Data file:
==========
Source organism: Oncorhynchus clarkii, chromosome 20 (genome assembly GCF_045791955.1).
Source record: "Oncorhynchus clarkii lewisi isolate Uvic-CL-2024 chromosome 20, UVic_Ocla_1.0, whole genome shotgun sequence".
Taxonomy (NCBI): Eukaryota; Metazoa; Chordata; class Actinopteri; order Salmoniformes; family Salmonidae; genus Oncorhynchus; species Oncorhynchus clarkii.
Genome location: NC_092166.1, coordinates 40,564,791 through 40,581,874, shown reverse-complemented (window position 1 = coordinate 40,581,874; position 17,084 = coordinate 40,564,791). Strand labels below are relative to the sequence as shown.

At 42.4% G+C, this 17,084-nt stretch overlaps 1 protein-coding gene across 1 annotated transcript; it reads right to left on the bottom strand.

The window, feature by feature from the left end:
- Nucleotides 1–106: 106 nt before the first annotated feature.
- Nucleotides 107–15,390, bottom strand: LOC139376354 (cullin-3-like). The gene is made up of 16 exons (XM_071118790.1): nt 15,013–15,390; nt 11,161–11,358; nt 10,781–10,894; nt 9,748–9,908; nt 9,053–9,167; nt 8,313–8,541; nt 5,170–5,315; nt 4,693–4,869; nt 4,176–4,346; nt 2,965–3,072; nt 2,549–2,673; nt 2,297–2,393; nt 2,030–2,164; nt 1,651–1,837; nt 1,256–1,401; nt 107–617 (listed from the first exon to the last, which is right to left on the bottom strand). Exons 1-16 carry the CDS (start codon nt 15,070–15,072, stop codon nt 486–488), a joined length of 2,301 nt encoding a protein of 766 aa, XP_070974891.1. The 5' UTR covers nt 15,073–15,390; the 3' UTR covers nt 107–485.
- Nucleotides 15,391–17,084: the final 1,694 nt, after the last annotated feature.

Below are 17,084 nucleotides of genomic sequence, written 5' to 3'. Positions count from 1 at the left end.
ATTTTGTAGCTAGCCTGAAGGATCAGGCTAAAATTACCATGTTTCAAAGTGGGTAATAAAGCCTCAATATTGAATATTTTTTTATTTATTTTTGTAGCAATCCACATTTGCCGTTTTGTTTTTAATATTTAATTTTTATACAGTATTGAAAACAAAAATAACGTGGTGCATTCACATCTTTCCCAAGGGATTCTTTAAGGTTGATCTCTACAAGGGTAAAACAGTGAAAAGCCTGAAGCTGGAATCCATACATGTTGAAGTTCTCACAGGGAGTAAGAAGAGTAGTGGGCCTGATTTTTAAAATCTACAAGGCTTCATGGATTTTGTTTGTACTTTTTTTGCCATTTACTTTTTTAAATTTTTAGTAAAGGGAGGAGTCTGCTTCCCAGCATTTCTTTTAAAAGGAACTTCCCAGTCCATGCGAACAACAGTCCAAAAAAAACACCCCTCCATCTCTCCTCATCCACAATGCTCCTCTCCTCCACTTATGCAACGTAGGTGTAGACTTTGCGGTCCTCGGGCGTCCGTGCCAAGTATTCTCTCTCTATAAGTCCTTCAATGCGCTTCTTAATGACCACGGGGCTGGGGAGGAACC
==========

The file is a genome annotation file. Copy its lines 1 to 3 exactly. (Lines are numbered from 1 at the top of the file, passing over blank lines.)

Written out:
Source organism: Oncorhynchus clarkii, chromosome 20 (genome assembly GCF_045791955.1).
Source record: "Oncorhynchus clarkii lewisi isolate Uvic-CL-2024 chromosome 20, UVic_Ocla_1.0, whole genome shotgun sequence".
Taxonomy (NCBI): Eukaryota; Metazoa; Chordata; class Actinopteri; order Salmoniformes; family Salmonidae; genus Oncorhynchus; species Oncorhynchus clarkii.